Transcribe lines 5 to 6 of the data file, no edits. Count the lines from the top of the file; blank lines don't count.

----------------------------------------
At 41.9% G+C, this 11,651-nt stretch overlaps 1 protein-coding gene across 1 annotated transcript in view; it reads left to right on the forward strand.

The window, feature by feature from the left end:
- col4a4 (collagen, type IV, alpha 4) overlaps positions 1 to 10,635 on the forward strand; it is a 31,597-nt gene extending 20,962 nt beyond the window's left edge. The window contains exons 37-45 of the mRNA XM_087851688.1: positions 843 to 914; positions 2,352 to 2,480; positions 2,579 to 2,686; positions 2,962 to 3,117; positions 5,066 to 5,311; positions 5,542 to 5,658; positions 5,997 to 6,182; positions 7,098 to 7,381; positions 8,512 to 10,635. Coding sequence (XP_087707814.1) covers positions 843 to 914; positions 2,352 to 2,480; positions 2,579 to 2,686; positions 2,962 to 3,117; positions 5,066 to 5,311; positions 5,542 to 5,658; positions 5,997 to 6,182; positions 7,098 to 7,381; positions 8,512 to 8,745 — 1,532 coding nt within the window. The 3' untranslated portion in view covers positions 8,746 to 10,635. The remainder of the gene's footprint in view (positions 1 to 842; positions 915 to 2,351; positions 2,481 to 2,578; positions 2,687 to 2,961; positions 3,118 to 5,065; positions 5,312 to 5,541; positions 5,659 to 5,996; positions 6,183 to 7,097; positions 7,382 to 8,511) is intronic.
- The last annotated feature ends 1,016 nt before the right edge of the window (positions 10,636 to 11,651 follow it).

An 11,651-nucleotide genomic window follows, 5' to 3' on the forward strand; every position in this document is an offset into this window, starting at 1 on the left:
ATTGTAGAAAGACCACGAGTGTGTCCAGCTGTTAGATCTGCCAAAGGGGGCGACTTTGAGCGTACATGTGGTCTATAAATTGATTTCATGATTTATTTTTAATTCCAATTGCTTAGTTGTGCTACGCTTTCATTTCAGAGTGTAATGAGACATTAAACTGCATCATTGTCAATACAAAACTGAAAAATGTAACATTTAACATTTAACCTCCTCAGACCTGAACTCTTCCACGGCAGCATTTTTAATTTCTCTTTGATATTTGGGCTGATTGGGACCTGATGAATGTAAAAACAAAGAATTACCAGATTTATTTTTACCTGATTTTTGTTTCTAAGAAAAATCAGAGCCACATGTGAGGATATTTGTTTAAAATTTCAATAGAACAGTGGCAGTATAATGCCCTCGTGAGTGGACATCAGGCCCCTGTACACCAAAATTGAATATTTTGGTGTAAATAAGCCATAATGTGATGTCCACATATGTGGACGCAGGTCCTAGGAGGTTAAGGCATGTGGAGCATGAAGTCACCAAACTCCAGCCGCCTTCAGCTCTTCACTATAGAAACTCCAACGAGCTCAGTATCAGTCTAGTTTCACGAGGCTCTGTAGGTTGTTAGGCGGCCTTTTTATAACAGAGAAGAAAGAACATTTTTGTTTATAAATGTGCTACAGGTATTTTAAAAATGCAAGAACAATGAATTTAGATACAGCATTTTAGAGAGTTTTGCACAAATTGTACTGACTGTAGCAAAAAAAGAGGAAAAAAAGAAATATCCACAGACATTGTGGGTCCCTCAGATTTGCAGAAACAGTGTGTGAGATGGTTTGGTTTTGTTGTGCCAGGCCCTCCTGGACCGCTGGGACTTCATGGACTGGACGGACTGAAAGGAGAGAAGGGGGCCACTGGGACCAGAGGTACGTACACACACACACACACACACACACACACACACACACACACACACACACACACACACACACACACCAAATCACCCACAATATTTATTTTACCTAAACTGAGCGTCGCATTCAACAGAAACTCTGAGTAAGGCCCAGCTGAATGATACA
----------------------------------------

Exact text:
An 11,651-nucleotide genomic window follows, 5' to 3' on the forward strand; every position in this document is an offset into this window, starting at 1 on the left:
ATTGTAGAAAGACCACGAGTGTGTCCAGCTGTTAGATCTGCCAAAGGGGGCGACTTTGAGCGTACATGTGGTCTATAAATTGATTTCATGATTTATTTTTAATTCCAATTGCTTAGTTGTGCTACGCTTTCATTTCAGAGTGTAATGAGACATTAAACTGCATCATTGTCAATACAAAACTGAAAAATGTAACATTTAACATTTAACCTCCTCAGACCTGAACTCTTCCACGGCAGCATTTTTAATTTCTCTTTGATATTTGGGCTGATTGGGACCTGATGAATGTAAAAACAAAGAATTACCAGATTTATTTTTACCTGATTTTTGTTTCTAAGAAAAATCAGAGCCACATGTGAGGATATTTGTTTAAAATTTCAATAGAACAGTGGCAGTATAATGCCCTCGTGAGTGGACATCAGGCCCCTGTACACCAAAATTGAATATTTTGGTGTAAATAAGCCATAATGTGATGTCCACATATGTGGACGCAGGTCCTAGGAGGTTAAGGCATGTGGAGCATGAAGTCACCAAACTCCAGCCGCCTTCAGCTCTTCACTATAGAAACTCCAACGAGCTCAGTATCAGTCTAGTTTCACGAGGCTCTGTAGGTTGTTAGGCGGCCTTTTTATAACAGAGAAGAAAGAACATTTTTGTTTATAAATGTGCTACAGGTATTTTAAAAATGCAAGAACAATGAATTTAGATACAGCATTTTAGAGAGTTTTGCACAAATTGTACTGACTGTAGCAAAAAAAGAGGAAAAAAAGAAATATCCACAGACATTGTGGGTCCCTCAGATTTGCAGAAACAGTGTGTGAGATGGTTTGGTTTTGTTGTGCCAGGCCCTCCTGGACCGCTGGGACTTCATGGACTGGACGGACTGAAAGGAGAGAAGGGGGCCACTGGGACCAGAGGTACGTACACACACACACACACACACACACACACACACACACACACACACACACACACACACACACACACCAAATCACCCACAATATTTATTTTACCTAAACTGAGCGTCGCATTCAACAGAAACTCTGAGTAAGGCCCAGCTGAATGATACA